While sitting in Mr. Sirridge’s room this past week for a free, I asked him if I could listen to my iPod while doing homework. I was really surprised, and a little offended, when he told me “Um, I dont think so. Ã‚Â Nice try.”
“Are those allowed?”
“They should be!”
Today, teens are ultra multi-taskers. Ã‚Â We check our facebooks while doing homework while texting our best friend while listening to music while watching the news on mute. Ã‚Â Sometimes I don’t even notice when I do it; that’s how great of a multi-tasker I am. Ã‚Â In fact, I’m such a multi-tasker that too much silence has become distracting. Ã‚Â I’ve become accustomed to working on homework with my peers talking around me, with music playing, with the TV on.
Music is one of the best methods I use to concentrate. Ã‚Â Whenever I’m in my room doing homework, music is always playing from my computer, from my iPod, Ã‚Â from my CD player. Ã‚Â Now, for example, I’m listening to Neko Case, a beautiful, mellow singer/songwriter.Ã‚Â Ã‚Â Ã‚Â It not only helps me focus, but it relaxes me as well, especially when I’m listening to slow, acoustic music.
If music is proven to help today’s youth concentrate, why are iPods and other MP3 players not allowed at STA, in the library, in silent study or in (most) teachers’ classrooms?
Some teachers, however, have begun to catch on. Ã‚Â Many, like Mr. Fast, Mr. Whitney, Mr. Thomas, and Ms. Rietbrock (that I’ve noticed), have created music/homework-friendly environments, in which they play music while students study and work independently or in small groups.
If the administration would allow iPods and MP3 players on campus, many students, and even teachers would benefit from listening to music while working.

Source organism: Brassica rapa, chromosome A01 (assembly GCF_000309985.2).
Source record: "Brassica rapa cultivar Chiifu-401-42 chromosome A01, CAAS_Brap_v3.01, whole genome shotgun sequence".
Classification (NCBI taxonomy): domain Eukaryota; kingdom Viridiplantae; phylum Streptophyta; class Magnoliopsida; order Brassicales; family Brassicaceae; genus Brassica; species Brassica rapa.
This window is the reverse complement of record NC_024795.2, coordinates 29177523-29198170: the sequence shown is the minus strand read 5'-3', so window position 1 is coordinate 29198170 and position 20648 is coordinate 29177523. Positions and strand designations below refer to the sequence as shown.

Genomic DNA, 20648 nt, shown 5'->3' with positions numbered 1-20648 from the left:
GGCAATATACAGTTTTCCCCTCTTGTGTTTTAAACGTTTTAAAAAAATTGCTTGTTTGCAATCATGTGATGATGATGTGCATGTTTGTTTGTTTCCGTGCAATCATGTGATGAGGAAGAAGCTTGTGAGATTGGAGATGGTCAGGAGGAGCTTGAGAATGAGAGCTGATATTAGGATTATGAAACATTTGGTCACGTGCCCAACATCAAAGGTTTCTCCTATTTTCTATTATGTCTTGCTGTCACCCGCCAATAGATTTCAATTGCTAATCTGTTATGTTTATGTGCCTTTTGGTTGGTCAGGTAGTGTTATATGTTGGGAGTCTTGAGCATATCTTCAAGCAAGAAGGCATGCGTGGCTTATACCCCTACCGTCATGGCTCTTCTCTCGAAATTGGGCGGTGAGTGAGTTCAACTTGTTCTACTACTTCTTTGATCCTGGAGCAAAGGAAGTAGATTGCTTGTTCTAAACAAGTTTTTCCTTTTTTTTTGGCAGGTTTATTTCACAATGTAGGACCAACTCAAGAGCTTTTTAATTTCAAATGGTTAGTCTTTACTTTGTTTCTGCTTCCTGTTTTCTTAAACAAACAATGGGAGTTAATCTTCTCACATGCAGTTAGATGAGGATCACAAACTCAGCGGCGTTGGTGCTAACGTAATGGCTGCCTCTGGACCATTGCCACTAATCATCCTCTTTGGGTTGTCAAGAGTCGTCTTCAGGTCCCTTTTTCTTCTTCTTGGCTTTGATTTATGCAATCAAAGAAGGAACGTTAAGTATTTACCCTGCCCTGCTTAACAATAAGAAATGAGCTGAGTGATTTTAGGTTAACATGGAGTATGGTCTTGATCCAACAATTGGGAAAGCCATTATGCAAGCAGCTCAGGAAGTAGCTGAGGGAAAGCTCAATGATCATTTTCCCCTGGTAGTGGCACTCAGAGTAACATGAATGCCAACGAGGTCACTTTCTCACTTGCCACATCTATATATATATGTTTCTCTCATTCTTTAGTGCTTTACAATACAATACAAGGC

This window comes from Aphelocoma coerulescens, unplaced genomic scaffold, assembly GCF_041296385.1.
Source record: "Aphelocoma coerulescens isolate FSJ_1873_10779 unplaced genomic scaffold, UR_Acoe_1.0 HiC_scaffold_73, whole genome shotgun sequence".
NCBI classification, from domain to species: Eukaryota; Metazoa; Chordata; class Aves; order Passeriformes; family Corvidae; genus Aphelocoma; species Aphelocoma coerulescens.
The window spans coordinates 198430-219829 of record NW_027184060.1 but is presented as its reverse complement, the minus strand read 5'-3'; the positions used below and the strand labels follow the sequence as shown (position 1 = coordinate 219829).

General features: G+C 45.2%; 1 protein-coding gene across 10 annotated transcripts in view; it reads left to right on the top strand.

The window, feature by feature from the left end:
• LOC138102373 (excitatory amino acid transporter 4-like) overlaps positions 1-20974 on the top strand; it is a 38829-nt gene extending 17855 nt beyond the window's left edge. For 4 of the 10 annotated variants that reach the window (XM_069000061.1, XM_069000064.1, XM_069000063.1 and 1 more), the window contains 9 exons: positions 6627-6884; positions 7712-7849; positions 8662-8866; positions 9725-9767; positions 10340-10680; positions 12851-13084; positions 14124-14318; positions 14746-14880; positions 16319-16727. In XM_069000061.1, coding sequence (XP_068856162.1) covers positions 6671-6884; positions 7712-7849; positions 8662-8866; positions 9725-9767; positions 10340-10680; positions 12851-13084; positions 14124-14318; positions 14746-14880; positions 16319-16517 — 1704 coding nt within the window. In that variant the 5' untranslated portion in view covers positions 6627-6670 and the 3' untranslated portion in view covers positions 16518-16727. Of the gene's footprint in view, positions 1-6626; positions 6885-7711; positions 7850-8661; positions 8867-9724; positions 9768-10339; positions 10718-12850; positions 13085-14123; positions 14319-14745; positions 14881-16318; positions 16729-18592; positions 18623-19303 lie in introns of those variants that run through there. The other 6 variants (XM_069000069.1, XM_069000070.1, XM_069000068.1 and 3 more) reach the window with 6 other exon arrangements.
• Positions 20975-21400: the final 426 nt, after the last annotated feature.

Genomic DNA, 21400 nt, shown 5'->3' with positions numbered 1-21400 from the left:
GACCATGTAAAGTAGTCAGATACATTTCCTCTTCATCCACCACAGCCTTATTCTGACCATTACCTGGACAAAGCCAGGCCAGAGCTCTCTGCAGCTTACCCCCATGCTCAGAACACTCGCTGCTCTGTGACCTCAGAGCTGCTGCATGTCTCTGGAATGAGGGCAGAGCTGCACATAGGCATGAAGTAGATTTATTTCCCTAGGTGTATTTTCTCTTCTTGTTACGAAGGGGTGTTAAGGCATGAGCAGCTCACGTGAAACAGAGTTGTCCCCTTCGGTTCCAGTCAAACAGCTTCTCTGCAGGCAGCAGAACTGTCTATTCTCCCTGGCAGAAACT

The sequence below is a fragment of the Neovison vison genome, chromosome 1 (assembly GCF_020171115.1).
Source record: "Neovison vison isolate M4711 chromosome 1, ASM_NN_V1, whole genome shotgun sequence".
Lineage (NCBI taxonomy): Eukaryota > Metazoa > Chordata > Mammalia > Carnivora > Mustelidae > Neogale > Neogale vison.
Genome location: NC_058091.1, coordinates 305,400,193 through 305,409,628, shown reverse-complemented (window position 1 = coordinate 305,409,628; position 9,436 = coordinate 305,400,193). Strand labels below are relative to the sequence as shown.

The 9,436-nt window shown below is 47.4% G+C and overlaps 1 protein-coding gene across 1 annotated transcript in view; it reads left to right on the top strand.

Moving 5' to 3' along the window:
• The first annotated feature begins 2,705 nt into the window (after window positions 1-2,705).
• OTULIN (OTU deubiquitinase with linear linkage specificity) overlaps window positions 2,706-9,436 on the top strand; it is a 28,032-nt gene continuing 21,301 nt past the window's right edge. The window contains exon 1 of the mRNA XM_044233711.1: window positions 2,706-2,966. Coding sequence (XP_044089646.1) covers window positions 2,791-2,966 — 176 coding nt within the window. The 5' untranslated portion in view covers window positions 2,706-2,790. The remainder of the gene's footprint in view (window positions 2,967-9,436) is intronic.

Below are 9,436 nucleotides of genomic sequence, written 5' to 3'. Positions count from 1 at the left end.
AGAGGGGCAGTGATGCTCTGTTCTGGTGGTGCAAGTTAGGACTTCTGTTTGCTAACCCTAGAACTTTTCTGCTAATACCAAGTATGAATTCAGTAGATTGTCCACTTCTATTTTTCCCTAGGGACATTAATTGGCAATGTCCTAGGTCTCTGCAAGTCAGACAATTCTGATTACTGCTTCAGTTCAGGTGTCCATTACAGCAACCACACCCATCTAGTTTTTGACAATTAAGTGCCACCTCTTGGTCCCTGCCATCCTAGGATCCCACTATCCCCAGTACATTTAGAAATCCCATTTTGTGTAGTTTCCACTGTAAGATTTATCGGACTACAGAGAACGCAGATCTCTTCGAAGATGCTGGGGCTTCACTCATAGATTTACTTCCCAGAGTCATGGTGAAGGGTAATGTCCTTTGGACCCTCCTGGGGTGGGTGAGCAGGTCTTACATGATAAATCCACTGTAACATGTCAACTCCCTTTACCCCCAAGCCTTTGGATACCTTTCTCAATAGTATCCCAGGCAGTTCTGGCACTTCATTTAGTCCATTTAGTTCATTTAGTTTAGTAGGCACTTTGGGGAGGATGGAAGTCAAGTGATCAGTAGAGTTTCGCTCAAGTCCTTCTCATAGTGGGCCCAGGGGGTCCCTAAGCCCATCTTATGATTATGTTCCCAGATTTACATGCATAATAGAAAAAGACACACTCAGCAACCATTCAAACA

Allowing students to listen to music would also be extremely helpful for those with learning disabilities, or those who use alternative learning methods in this day and age.
When I walk into my room, the first thing I do is turn on my iHome. Ã‚Â When I start my car, before pulling out of my driveway I pick a radio station or pop in a CD. Ã‚Â Maybe it’s just that I’m somewhat of a music fiend… Ã‚Â For those of you who don’t surround yourself with music 24/7, maybe you wouldn’t benefit from listening to music while studying. Ã‚Â For those of you who do revolve your life around music, wouldn’t it be nice to be sitting in a free, listening to your iPod, doing your homework and tuning out your surroundings? Sounds like utter bliss to me.
By the last half of the mod Mr. Sirridge finally let me listen to my iPod, but only after asking if other teachers actually let students listen to their MP3 Players. Ã‚Â For some reason he was surprised when I said yes. Ã‚Â My argument was that it helps me focus. Ã‚Â “Well, I guess you can then…” Ã‚Â Ã‚Â I think he finally caved because he realized that music does the same for him.